In “The Happy Artist: an empirical application of the work-preference model,” Lasse Steiner and Lucian Schneider of the University of Zurich present the first direct empirical study on artists’ job satisfaction. Artists are found to be considerably more satisfied with their work than non-artists. What’s more, the data suggest that this difference in satisfaction cannot be explained by differences in income or working hours. Artists’ job satisfaction likely stems in part from the nature of artistic work itself.
The study notes that artists have a high rate of self-employment, and self-employed individuals in any field are more likely to report higher satisfaction in their work. In general, the freedom that comes with self-employment makes people happier in their jobs. But this can only partially explain artists’ higher job satisfaction. Other important characteristics that account for the greater job satisfaction include variety of work; opportunity to learn new things; and in their work process.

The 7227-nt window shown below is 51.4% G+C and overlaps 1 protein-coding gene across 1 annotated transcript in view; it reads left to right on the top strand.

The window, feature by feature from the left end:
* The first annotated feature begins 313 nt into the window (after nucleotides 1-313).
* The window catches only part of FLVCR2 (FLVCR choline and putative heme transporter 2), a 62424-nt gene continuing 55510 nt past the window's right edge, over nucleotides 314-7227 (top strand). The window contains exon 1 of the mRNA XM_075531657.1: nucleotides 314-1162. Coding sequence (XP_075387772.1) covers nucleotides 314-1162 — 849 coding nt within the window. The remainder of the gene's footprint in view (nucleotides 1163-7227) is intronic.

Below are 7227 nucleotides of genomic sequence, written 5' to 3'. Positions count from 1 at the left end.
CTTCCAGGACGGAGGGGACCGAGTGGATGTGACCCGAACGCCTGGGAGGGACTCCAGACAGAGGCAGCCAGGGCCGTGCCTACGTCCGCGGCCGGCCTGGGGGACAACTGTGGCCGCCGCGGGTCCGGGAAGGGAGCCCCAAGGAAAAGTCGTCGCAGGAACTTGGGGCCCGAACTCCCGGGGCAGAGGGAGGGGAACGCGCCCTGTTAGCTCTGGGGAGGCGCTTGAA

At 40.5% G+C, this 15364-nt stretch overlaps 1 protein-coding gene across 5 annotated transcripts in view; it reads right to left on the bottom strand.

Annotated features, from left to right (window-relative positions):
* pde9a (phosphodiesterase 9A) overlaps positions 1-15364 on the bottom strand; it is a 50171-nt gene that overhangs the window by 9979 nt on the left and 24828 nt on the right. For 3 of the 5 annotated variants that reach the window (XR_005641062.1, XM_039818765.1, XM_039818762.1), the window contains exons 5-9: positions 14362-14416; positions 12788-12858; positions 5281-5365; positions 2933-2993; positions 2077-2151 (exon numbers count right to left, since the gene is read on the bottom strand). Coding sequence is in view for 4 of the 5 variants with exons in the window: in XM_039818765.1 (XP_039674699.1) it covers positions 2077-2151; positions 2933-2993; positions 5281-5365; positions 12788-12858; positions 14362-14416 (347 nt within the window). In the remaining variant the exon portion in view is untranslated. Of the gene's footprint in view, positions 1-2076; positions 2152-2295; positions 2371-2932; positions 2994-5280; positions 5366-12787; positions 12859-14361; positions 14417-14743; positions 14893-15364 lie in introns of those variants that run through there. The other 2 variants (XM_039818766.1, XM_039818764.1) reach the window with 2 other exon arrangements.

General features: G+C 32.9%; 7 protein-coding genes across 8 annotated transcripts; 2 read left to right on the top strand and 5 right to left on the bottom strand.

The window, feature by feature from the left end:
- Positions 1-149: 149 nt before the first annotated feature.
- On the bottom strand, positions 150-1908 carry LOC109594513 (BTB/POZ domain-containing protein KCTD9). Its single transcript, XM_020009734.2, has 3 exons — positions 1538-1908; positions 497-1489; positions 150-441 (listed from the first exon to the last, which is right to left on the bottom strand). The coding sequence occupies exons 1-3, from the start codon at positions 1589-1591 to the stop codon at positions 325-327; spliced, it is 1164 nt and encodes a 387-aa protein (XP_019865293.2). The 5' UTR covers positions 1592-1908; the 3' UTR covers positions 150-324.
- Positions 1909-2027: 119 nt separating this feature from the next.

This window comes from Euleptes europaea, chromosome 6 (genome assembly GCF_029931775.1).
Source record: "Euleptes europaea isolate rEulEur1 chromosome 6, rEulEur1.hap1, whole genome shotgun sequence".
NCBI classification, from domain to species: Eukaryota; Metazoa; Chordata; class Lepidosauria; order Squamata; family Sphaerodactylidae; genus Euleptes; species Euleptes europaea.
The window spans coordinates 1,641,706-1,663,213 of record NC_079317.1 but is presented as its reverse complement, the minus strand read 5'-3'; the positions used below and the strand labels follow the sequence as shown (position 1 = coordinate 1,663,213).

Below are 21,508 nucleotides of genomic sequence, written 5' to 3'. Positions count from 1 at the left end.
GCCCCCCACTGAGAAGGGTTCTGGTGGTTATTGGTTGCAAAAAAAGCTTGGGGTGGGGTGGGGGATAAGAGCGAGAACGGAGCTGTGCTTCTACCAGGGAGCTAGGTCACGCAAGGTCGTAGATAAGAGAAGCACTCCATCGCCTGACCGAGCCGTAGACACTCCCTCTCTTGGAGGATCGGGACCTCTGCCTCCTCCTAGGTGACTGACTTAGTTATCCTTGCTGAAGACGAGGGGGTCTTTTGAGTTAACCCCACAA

Steiner and Schneider show that artists and non-artists in general feel the same about their job security and how satisfied they are with their income, but even here artists stand out. While income does affect job satisfaction for both artists and non-artists, “the effect is substantially smaller for artists.”
Notably, the authors also found that artists, unlike non-artists, report higher job satisfaction with more working hours.
Steiner and Schneider defined artists for the purpose of this study as those whose primary occupation is artistic. They note that including those with secondary jobs as artists would have only made the observed effects more pronounced. The dataset they used came from Germany, and was not large enough to completely rule out the possibility that causality runs in the opposite direction (that more satisfied people become artists) or that the increased satisfaction of artists is due to ingrained personality traits rather than the effects of the work. Further research could prove what this study strongly suggests: that the characteristics of artistic work lead to higher job satisfaction.
Steiner, Lasse and Lucian Schneider. 2013. "The Happy Artist: An Empirical Application of the Work-Preference Model." Journal of Cultural Economics 37(2): 225-246. doi: 10.1007/s10824-012-9179-1